Target 12 may comprise any material capable of being atomized by laser 14 and suitable for use as a thermal barrier coating, such as for example, ceramic materials and metallic materials. As used herein, “ceramic materials” can include zirconium oxide, yttrium oxide, alumina and pre-alloyed combinations thereof, while “metallic materials” may include zirconium, yttrium, aluminum, and combinations thereof.

In the embodiment shown in FIG. 1, target 12 can be positioned below discharge tube 20 of plasma torch 16, adjacent to plasma 24, and secured in place using any suitable means. In an alternate embodiment, target 12 can be placed inside of plasma torch 16, or be positioned to permit target 12 to replace and function as discharge tube 20. Laser 14 can be operably directed toward target 12 such that during operation, laser 14 can strike target 12 to liberate atomic particles 26, which can combine in the proper proportion in plasma 24 needed to make the desired TBC. Plasma 24 can then be used to accelerate and deposit atomic particles 26 onto substrate 28 as set forth below. When metallic materials are used as target 12, reactive gases, such as oxygen and nitrogen, can be used to oxidize or nitrodize the atomic particles to obtain the desired coating composition and properties. Such gases can be added to the LAPCAP system or come from the atmosphere.

Several varieties of solid state pulsed lasers having sufficient energy to liberate the atomic particles from the target can be utilized, including, but not limited to, neodymium-doped yttrium aluminum garnet (Nd:YAG) lasers. Because of the adjacency of target 12 to plasma 24, atomic particles 26 are fed into plasma 24 as they are liberated. Plasma 24 can then accelerate the atomic particles, forcing them onto substrate 28, where they can deposit as TBC 30. Variation in the combination of laser operating parameters, including laser pulse length, laser pulse energy, laser intensity, and laser spot size can allow the atomic particle flux and distribution to be tailored to achieve the desired coating composition and properties. Generally, pulsed laser 14 can have a pulse length of from about 5 femtoseconds to about 100 microseconds, a pulse energy of from about 0.001 mJ to about 10 J, an intensity of from about 104 W/cm2 to about 1015 W/cm2, and a laser spot size ranging from about 1 micrometer to about 5 millimeters.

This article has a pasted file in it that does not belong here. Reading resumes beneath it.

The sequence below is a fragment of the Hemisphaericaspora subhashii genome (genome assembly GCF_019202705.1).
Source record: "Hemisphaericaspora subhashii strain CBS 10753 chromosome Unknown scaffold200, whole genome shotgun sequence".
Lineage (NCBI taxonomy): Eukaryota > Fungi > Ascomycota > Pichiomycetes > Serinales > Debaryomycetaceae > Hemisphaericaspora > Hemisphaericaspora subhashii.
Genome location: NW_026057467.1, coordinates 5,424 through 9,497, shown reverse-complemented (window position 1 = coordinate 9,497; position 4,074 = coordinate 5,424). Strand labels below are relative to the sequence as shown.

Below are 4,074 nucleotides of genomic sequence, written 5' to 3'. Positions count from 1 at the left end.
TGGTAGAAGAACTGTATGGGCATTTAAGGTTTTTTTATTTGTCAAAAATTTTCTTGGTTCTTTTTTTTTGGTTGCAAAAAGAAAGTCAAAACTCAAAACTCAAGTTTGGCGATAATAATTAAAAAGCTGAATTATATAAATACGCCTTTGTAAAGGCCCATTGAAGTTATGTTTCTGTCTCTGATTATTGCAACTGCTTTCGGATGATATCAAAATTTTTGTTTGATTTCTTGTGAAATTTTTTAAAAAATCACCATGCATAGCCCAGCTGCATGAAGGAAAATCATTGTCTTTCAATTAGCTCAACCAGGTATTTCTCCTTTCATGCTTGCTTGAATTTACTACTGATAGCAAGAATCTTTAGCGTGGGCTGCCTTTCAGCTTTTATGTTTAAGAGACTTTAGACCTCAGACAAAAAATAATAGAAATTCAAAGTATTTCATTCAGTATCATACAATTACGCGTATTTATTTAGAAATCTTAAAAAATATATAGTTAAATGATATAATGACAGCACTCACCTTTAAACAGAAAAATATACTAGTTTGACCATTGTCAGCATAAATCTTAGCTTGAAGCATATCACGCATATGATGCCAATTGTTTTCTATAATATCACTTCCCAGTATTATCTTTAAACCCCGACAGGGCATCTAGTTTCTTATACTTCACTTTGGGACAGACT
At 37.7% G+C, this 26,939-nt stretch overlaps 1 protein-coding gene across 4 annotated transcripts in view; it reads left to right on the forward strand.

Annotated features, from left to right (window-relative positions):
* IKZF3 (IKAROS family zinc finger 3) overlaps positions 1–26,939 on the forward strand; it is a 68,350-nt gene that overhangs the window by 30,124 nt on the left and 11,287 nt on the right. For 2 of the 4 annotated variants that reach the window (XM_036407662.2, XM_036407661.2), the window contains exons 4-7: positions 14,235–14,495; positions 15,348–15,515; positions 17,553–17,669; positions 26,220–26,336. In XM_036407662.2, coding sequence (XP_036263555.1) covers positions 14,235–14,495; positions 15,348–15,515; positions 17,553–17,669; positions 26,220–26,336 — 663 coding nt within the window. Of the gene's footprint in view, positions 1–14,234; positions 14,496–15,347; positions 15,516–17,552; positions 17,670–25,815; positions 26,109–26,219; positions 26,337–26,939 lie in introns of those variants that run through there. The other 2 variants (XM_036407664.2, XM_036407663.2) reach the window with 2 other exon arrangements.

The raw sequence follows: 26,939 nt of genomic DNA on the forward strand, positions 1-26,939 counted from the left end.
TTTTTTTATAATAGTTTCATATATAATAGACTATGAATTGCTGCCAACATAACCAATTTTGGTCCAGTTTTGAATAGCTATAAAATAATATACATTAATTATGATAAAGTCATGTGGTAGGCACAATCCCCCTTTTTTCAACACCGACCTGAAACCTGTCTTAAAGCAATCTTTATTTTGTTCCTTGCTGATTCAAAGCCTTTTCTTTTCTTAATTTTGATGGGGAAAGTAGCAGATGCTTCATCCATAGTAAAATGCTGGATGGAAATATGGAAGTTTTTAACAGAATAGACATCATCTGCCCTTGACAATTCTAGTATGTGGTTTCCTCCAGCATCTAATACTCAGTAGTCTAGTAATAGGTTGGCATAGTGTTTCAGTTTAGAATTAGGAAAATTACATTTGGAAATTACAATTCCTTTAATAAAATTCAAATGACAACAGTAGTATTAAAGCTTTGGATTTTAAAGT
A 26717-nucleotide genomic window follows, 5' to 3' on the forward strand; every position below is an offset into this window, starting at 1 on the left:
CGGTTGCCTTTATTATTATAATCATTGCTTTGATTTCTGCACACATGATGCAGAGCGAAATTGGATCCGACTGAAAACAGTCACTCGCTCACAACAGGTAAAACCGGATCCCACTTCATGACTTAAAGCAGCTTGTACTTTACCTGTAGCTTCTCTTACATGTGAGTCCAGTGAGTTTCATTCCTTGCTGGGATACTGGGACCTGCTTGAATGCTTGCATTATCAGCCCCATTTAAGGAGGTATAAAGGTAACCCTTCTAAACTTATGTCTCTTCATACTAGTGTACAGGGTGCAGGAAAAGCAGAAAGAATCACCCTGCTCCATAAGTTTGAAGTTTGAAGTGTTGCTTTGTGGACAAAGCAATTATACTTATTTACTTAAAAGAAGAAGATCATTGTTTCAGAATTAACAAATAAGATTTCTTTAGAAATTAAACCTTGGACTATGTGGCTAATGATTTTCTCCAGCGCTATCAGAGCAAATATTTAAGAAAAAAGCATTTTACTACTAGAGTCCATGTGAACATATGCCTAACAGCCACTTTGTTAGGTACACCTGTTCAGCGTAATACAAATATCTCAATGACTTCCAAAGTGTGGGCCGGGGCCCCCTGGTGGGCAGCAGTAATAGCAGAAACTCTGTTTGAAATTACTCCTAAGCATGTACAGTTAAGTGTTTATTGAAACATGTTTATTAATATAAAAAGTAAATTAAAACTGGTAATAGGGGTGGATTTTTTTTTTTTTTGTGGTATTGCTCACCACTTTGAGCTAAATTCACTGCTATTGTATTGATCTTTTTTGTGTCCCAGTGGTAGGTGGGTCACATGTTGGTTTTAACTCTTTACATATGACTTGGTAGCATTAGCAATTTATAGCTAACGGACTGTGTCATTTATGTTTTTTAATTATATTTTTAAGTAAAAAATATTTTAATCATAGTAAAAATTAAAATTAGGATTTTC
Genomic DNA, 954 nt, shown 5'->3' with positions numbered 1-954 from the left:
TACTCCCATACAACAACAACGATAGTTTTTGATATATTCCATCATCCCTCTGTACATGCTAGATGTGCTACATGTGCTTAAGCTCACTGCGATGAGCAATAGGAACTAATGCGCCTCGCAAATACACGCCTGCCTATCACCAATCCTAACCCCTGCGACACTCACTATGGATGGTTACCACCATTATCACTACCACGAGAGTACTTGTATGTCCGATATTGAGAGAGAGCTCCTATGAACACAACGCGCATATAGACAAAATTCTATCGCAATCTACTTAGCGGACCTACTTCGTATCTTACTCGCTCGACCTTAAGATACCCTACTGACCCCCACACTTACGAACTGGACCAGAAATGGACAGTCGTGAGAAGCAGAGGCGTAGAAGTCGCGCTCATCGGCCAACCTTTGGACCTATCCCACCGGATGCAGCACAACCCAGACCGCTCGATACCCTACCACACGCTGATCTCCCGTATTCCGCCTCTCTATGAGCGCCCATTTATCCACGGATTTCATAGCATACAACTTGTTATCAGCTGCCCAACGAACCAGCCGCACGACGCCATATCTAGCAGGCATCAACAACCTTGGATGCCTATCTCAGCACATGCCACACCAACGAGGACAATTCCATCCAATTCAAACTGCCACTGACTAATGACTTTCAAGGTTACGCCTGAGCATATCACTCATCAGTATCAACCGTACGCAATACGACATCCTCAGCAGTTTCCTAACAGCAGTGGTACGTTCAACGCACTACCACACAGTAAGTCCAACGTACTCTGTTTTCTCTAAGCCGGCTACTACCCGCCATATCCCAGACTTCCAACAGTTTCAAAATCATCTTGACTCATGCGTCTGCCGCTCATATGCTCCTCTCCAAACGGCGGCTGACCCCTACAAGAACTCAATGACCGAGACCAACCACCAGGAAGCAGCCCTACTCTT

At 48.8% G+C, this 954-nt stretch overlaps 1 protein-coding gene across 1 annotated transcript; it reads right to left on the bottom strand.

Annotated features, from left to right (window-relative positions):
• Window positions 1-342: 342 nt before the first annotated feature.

While a variety of substrates 28 can be used in conjunction with the embodiments herein, in one embodiment, substrate 28 may be selected from superalloys suitable for use in high temperature (from about 800° C. to about 1500° C.) environments, such as those present in the turbine section of a gas turbine engine. Some examples of such superalloys can include, but should not be limited to, nickel based superalloys, and cobalt based superalloys. In order to achieve the desired TBC 30 thickness, which can range from about 50 microns to about 750 microns, substrate 28 can be moved beneath a stationary LAPCAP system 10 to build up layers of TBC 30. In an alternate embodiment, substrate 28 can be stationary while the system 10 moves as needed using a pre-programmed robotic armature (not shown). The embodiments herein can result in the deposition of a TBC that has a columnar microstructure similar to that of coatings obtained using EBPVD. More specifically, the TBCs herein can have a column width of from about 0.5 microns to about 60 microns, and an intra column porosity of from about 0% to about 9%. In one embodiment, the TBC can comprise smaller diameter columns and about 0% porosity.